So what does the thinking voter do that is different from the unthinking one? Well first of all they maintain an open mind at all times. That isn’t easy. We have preferences based on things other than policies. How many of us have looked at a politician (of any party) and wished we were able to slap their smug face. That doesn’t help when it comes to keeping an open mind. Anyone who has ever started a sentence with "i'm not racist, but...." (or homophobic, sexist, ageist et al) certainly hasn't got an open mind.
You might think that we will make our decisions based on the big political issues that dominate the world. The research suggests you would be wrong. When it comes to casting our vote in 2015 the deciding factor won’t be whether or not we get an EU referendum. It will be which of the parties is going to do most to keep the most amount of money in our pockets. Job security and taxation will be the big issues, just as they always are. We won’t say that publicly, of course, which is why pollsters often get it wrong. We’ll say that we’re worried about the NHS, or Ebola, or the EU or poverty, but we’ll then vote for the party that offers us the lowest levels of taxation or the best chance of keeping our jobs (or finding new jobs). It sounds cynical, I know. We would like to think we’re better than that, but the evidence is to the contrary.
If you are a thinking voter you are most likely to think about what will be best for you, not what is best for everyone else. The ideological voters are the ones who will vote on issues such as bankers’ bonuses, the NHS or the EU.
If you suffer a lot of illness you may take the various parties’ policies on the NHS into account. If your employer does a lot of business with the EU then you may take European policy into account. But for many people both of those will be secondary issues that will be considered after the primary issue of tax and employment has been dealt with. If you think the Conservatives offer you the best chance of job security will you then decide to vote Labour because you prefer their policy on the NHS? Unlikely I think. If Labour has promised to bring new jobs to your town will you then vote UKIP because you’re worried about the effect of EU immigration in Lincolnshire or Kent? I doubt it.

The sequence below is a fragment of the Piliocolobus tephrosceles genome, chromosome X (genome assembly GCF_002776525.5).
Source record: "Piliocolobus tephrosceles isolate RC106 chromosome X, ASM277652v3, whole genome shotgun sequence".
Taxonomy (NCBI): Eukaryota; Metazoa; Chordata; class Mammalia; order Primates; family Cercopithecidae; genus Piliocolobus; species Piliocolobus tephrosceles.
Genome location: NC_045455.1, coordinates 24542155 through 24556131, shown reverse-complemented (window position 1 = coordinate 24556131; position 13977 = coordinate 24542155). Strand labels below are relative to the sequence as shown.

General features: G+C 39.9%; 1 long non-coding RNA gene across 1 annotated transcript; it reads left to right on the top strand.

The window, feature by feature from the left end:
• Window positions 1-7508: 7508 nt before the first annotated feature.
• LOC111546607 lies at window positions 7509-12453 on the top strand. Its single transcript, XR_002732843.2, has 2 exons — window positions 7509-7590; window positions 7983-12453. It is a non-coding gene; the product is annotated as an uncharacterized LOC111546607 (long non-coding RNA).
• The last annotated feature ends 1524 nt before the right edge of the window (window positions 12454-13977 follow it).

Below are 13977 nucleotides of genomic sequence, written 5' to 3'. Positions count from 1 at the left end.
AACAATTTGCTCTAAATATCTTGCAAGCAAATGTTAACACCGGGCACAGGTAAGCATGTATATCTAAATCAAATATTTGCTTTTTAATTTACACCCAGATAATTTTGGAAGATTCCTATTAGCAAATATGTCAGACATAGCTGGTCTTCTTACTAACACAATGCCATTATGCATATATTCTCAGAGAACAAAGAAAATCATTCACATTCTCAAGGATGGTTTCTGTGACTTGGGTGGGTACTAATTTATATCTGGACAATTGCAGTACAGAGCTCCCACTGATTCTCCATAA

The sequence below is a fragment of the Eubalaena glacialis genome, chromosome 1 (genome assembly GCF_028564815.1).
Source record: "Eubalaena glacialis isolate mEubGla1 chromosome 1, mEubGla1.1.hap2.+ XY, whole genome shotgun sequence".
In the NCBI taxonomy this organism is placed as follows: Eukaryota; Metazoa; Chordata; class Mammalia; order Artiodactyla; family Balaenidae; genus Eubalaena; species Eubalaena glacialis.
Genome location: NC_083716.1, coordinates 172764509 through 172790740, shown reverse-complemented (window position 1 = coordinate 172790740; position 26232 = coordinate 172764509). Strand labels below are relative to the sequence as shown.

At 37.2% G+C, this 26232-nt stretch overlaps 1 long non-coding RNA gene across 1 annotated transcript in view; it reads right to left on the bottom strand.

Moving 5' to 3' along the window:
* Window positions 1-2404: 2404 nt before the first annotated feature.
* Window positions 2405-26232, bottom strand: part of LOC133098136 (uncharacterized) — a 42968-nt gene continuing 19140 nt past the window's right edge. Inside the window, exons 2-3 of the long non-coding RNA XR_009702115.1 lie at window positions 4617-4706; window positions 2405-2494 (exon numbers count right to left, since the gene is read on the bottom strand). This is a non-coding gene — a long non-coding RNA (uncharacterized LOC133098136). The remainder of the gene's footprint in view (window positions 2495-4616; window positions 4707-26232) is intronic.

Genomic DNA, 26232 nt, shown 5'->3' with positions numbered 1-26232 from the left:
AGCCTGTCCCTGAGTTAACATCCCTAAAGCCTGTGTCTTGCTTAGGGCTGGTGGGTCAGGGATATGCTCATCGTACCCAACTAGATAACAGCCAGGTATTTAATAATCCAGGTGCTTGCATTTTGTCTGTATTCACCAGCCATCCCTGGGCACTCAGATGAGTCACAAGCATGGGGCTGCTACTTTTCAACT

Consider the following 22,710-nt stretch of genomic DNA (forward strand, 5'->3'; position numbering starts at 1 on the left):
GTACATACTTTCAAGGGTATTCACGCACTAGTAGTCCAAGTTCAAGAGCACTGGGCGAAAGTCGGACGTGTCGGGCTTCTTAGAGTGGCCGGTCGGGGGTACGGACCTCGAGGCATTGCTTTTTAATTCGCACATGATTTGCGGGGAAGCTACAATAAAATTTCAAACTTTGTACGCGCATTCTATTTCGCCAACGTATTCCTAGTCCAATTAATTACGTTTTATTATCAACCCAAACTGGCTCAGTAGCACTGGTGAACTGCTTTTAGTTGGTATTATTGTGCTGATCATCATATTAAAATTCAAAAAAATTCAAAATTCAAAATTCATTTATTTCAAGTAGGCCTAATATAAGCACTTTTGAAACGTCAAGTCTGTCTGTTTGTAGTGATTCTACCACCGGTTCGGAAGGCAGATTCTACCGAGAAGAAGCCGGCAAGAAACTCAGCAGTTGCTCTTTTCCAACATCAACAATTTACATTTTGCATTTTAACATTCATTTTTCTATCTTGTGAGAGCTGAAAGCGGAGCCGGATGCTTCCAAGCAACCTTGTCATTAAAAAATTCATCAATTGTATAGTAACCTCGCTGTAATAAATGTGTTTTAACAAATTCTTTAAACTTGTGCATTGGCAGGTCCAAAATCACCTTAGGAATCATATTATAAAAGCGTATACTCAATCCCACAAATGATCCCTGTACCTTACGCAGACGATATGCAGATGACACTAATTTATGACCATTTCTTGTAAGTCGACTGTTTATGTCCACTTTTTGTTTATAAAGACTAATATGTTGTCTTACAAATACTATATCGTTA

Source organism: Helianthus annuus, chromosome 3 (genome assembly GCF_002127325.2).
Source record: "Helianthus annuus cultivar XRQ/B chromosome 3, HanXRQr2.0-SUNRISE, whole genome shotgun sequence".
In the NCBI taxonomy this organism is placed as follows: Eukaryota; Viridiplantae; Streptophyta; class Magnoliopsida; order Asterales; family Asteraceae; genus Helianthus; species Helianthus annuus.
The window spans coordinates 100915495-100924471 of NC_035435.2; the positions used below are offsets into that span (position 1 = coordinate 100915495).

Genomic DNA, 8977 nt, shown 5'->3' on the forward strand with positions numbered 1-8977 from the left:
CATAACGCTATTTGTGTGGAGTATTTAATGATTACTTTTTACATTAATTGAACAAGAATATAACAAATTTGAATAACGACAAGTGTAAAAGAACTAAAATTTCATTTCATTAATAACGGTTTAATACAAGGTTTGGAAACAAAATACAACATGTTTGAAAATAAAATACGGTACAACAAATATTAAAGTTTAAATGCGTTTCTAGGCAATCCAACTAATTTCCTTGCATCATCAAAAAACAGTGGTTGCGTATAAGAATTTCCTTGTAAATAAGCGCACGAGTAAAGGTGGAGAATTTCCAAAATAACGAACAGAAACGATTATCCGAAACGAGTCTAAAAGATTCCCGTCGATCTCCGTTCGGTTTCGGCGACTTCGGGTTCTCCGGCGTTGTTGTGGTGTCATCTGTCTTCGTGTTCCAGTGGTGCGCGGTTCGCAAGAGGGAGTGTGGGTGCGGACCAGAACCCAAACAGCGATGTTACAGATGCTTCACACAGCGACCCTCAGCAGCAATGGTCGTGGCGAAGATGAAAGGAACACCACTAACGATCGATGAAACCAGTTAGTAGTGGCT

A psychologist by the name of Maslow described something called the hierarchy of needs. What this says, in its basic form, is that we each have certain needs that must be satisfied and until we have satisfied those needs we can’t move on to the next level of the hierarchy. The lower levels of the hierarchy deal with the needs of our body, eg food, water, shelter; the second level deals with safety and feelings of security, then social inclusion, self-esteem and finally self-actualisation, which is defined as realising potential and achieving fulfilment. In other words, if you are worried about where your next meal is coming from then you won’t ever get as far as worrying about whether you can get a more satisfying job or whether you should go and live the simple life in the country. The people who think about those things are the ones who don’t have money worries.
Politicians are quite sniffy about poor old Maslow. They think that because we appear to be quite sophisticated then we must be able to rise above the basic needs of the hierarchy. But answer me this. When you were the most worried about where your next meal was coming from did you also worry about EU fishing quota? No, I didn’t think so (unless you were a trawlerman perhaps).
Because politicians are dismissive of Maslow it leads them to think that we are worried about things that we really haven’t got time to worry about right now, thank you very much. Put food in my belly, a roof over my head, protect me from physical violence, then I’ll worry about EU fishing quotas or whether the NHS is being privatised by the back door. Get that the wrong way round and you won’t get my attention. Politicians will look to polling information to tell them what issues people are worried about, but of course polling information is derived from people who feel sufficiently engaged with society to take part, which means, by Maslow's definition, that they are on at least the third and more probably fourth level of his hierarchy, not the first or second levels. Polls don't really gather much input from the most deprived families.
The reason that politicians are so sniffy about Maslow is because he focuses on the needs of the individual. Individuals are problematic. They all have different needs. Politicians tend to focus on “Society”, that homogenous mass of people that they can point a finger at and say “See them! They’re all the same and they all need the same things”. But of course we aren’t all the same. “If we meet the needs of society”, they say, “then we meet the needs of the individual”. But they couldn’t be more wrong.